Voodoo/Psychogenic Death: Credible?

I saw Ashley Montagu on a 1970s ‘Johnny Carson’ rerun and he made mention of something he called ‘voodoo death.’ This is something other than sticking pins in a doll made to resemble that certain despised aunt, but something, eh, ‘factual.’

He said that it had been documented that people in primitive cultures have died simply because they broke a taboo that could condemn them do death. What happens (as he described it) basically boiled down to the brain telling the rest of the body that it was going to die, and the resultant [chemical release] would end up causing organ damage leading to death.

Sounded like a load of horse hockey to me. The wiki on it allows for some skepticism, but I found it odd that someone as respected as Montagu would adhere to a belief like this.

Does any credible anthropologist subscribe to this idea today?

[If this description is too vague, I’ll replay it and type a transcript of exactly what he said.]

I’ll bet you one bazillion dollars that the documentation does not include double-blind studies.

No. I don’t think that credible anthropologists have ever subscribed to the idea as you describe it. You can try a google search on “self-willed death” if you want to see the literature on the subject.

What actually occurs is that the person being cursed stops drinking water and dies. There is no evidence, and never has been any evidence, that it is related to the the brain telling the body it is going to die or any “chemical” release.

Death results from dehydration, simple as that.

This cursing someone to death was a serious crime in Australia until 20 years ago, punishable as manslaughter. Even then, I’ve never seen any suggestion that reputable anthropologists or medicos ever believed it was caused by some sort of psychosomatic physiological change. It was a just crime because people died through refusing to drink.

When I was a child in a very remote part of Haiti in 1950, our laundress was reputed to be a Mambo, a voodoo priestess. For a reason I don’t remember, she put a fetish with a curse on it in the path of our gardener, whereupon he set himself down in bed facing the wall, refusing all food and drink. He insisted he knew he was going to die. After some days he was greatly weakened and developed a fever. My parents had him flown out to the hospital in Port au Prince where it was determined he had developed pneumonia. He was treated for that and probably also rehydrated, as I think Blake (message above) is correct about dehydration in these cases. Feeling better must have put a different light on things for him, as he did recover and later we brought him home. There was no question in anyone’s mind at the time that he would have died without intervention,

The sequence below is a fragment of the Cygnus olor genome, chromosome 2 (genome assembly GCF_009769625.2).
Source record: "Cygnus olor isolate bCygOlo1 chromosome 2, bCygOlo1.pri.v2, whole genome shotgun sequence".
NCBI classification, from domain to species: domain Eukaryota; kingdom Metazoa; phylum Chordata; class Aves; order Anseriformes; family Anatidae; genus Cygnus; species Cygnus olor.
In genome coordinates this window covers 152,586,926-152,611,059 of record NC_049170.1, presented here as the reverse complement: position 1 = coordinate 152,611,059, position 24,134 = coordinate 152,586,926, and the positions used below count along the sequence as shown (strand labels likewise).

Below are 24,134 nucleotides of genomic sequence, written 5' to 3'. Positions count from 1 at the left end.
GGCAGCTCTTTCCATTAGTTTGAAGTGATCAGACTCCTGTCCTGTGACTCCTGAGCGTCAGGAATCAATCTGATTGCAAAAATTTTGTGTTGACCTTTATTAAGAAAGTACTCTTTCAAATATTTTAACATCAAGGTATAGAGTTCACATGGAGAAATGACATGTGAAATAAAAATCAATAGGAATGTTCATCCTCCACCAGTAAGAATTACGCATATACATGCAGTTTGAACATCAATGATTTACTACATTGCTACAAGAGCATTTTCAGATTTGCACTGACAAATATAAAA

There is a real medical condition called stress cardiomyopathy (a.k.a. takotsubo cardiomyopathy, or more floridly ‘broken heart syndrome’) in which a severe emotional shock triggers physiological changes in the heart muscle that can progress to heart failure and death. It is most commonly seen in postmenopausal women (~80% of cases), but approximately 1-2% of patients being evaluated for heart attack actually have stress cardiomyopathy. Initial symptoms include chest pain, difficulty breathing, and fainting.

The mechanism by which this works is not totally understood, but roughly speaking it is thought that a flood of adrenaline and/or other stress hormones ‘stuns’ the heart muscle cells, and they no longer function properly. The heart actually contracts abnormally, and assumes a characteristic shape that can be seen on echocardiogram or angiography (the ‘takotsubo cardiomyopathy’ name derives from the fact that the abnormally contracting heart resembles a traditional Japanese ceramic octopus trap). The initial stressor can be physical, like injury or illness somewhere else in the body, but the condition has been seen in persons who suffer only a mental or emotional shock - the death of a loved one, extreme anger, surprise, etc.

Treatment is supportive until the heart muscle recovers; if the patient survives the initial insult, the heart normally recovers completely over a period of weeks. In the absence of initial supportive care, however, the heart failure can be progressive and fatal.

All of which is background for the idea that it is quite possible for a particular emotional or mental state to induce a physiologic state that leads directly to death; at least in susceptible individuals. Breaking a death taboo or believing that you are cursed would certainly fall in the right category of ‘stressor’.

Ashley-Montagu had lots of goofy ideas, like his belief that colic in infants was actually caused by “menotoxins” that were carried through menstruating mothers’ breastmilk.


In one of my books on the war in the North Atlantic in WWII, there’s a narrative about an Asian crewman rescued after the sinking of his merchant ship by a U-boat. In the stress of the moment, he says “I die now” and starts to collapse. His crewmates assure him that “you no die” and ply him with brandy etc. He survives.

Makes a good story anyway.